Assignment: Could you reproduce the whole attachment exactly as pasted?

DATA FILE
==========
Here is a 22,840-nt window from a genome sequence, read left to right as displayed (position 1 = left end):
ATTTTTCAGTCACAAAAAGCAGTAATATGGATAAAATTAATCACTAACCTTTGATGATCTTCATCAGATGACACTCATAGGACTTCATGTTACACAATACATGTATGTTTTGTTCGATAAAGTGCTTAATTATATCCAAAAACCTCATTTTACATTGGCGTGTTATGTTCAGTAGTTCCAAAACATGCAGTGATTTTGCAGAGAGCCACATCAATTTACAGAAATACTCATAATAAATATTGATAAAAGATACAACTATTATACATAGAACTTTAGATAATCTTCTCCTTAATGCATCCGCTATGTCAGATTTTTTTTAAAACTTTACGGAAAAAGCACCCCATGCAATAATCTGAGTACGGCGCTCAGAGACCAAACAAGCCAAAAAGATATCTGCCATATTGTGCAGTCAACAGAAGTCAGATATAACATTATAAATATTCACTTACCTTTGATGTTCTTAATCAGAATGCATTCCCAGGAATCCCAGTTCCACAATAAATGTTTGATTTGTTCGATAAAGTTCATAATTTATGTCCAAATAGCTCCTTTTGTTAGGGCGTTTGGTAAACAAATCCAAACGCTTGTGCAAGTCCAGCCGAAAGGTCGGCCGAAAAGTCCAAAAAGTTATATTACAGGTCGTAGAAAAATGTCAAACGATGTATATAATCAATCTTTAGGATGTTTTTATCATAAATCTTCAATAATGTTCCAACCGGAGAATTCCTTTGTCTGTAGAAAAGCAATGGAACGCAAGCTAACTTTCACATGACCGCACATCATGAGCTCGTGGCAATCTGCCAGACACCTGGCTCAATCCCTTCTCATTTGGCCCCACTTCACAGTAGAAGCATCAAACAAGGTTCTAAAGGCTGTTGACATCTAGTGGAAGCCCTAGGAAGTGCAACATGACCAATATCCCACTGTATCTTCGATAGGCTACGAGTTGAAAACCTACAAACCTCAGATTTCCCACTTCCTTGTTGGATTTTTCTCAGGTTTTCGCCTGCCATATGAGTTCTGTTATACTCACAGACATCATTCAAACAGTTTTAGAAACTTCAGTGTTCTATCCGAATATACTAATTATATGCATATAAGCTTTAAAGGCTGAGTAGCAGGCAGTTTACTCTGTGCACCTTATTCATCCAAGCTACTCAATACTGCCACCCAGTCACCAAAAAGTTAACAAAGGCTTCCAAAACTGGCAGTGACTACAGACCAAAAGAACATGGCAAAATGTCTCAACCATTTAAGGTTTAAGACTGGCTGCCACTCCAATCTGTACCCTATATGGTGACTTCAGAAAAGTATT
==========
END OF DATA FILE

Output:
Here is a 22,840-nt window from a genome sequence, read left to right as displayed (position 1 = left end):
ATTTTTCAGTCACAAAAAGCAGTAATATGGATAAAATTAATCACTAACCTTTGATGATCTTCATCAGATGACACTCATAGGACTTCATGTTACACAATACATGTATGTTTTGTTCGATAAAGTGCTTAATTATATCCAAAAACCTCATTTTACATTGGCGTGTTATGTTCAGTAGTTCCAAAACATGCAGTGATTTTGCAGAGAGCCACATCAATTTACAGAAATACTCATAATAAATATTGATAAAAGATACAACTATTATACATAGAACTTTAGATAATCTTCTCCTTAATGCATCCGCTATGTCAGATTTTTTTTAAAACTTTACGGAAAAAGCACCCCATGCAATAATCTGAGTACGGCGCTCAGAGACCAAACAAGCCAAAAAGATATCTGCCATATTGTGCAGTCAACAGAAGTCAGATATAACATTATAAATATTCACTTACCTTTGATGTTCTTAATCAGAATGCATTCCCAGGAATCCCAGTTCCACAATAAATGTTTGATTTGTTCGATAAAGTTCATAATTTATGTCCAAATAGCTCCTTTTGTTAGGGCGTTTGGTAAACAAATCCAAACGCTTGTGCAAGTCCAGCCGAAAGGTCGGCCGAAAAGTCCAAAAAGTTATATTACAGGTCGTAGAAAAATGTCAAACGATGTATATAATCAATCTTTAGGATGTTTTTATCATAAATCTTCAATAATGTTCCAACCGGAGAATTCCTTTGTCTGTAGAAAAGCAATGGAACGCAAGCTAACTTTCACATGACCGCACATCATGAGCTCGTGGCAATCTGCCAGACACCTGGCTCAATCCCTTCTCATTTGGCCCCACTTCACAGTAGAAGCATCAAACAAGGTTCTAAAGGCTGTTGACATCTAGTGGAAGCCCTAGGAAGTGCAACATGACCAATATCCCACTGTATCTTCGATAGGCTACGAGTTGAAAACCTACAAACCTCAGATTTCCCACTTCCTTGTTGGATTTTTCTCAGGTTTTCGCCTGCCATATGAGTTCTGTTATACTCACAGACATCATTCAAACAGTTTTAGAAACTTCAGTGTTCTATCCGAATATACTAATTATATGCATATAAGCTTTAAAGGCTGAGTAGCAGGCAGTTTACTCTGTGCACCTTATTCATCCAAGCTACTCAATACTGCCACCCAGTCACCAAAAAGTTAACAAAGGCTTCCAAAACTGGCAGTGACTACAGACCAAAAGAACATGGCAAAATGTCTCAACCATTTAAGGTTTAAGACTGGCTGCCACTCCAATCTGTACCCTATATGGTGACTTCAGAAAAGTATT